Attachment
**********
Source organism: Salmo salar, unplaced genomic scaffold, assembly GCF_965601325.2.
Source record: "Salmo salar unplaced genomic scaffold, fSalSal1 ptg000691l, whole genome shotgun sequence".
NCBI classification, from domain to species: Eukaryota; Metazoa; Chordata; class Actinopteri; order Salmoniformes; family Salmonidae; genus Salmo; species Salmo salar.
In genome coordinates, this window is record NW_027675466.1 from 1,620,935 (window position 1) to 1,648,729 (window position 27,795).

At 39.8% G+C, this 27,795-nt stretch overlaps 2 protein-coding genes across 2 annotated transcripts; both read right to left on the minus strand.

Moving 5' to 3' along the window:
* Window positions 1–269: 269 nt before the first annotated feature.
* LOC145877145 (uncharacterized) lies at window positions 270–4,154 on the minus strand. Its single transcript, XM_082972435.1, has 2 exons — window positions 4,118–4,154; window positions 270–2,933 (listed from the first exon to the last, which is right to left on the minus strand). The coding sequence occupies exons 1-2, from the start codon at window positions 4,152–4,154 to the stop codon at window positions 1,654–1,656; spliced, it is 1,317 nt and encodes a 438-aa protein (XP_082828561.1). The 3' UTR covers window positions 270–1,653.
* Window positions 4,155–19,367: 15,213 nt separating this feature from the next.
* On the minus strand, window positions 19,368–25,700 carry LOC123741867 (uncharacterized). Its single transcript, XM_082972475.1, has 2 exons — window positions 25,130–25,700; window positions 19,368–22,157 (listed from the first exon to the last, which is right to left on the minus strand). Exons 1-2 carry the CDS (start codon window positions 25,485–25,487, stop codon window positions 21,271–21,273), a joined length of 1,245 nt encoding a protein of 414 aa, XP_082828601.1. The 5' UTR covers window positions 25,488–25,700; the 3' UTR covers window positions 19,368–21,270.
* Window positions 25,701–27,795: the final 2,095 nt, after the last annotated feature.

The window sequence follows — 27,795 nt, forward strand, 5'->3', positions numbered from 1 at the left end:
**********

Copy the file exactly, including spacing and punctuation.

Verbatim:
Source organism: Salmo salar, unplaced genomic scaffold, assembly GCF_965601325.2.
Source record: "Salmo salar unplaced genomic scaffold, fSalSal1 ptg000691l, whole genome shotgun sequence".
NCBI classification, from domain to species: Eukaryota; Metazoa; Chordata; class Actinopteri; order Salmoniformes; family Salmonidae; genus Salmo; species Salmo salar.
In genome coordinates, this window is record NW_027675466.1 from 1,620,935 (window position 1) to 1,648,729 (window position 27,795).

At 39.8% G+C, this 27,795-nt stretch overlaps 2 protein-coding genes across 2 annotated transcripts; both read right to left on the minus strand.

Moving 5' to 3' along the window:
* Window positions 1–269: 269 nt before the first annotated feature.
* LOC145877145 (uncharacterized) lies at window positions 270–4,154 on the minus strand. Its single transcript, XM_082972435.1, has 2 exons — window positions 4,118–4,154; window positions 270–2,933 (listed from the first exon to the last, which is right to left on the minus strand). The coding sequence occupies exons 1-2, from the start codon at window positions 4,152–4,154 to the stop codon at window positions 1,654–1,656; spliced, it is 1,317 nt and encodes a 438-aa protein (XP_082828561.1). The 3' UTR covers window positions 270–1,653.
* Window positions 4,155–19,367: 15,213 nt separating this feature from the next.
* On the minus strand, window positions 19,368–25,700 carry LOC123741867 (uncharacterized). Its single transcript, XM_082972475.1, has 2 exons — window positions 25,130–25,700; window positions 19,368–22,157 (listed from the first exon to the last, which is right to left on the minus strand). Exons 1-2 carry the CDS (start codon window positions 25,485–25,487, stop codon window positions 21,271–21,273), a joined length of 1,245 nt encoding a protein of 414 aa, XP_082828601.1. The 5' UTR covers window positions 25,488–25,700; the 3' UTR covers window positions 19,368–21,270.
* Window positions 25,701–27,795: the final 2,095 nt, after the last annotated feature.

The window sequence follows — 27,795 nt, forward strand, 5'->3', positions numbered from 1 at the left end: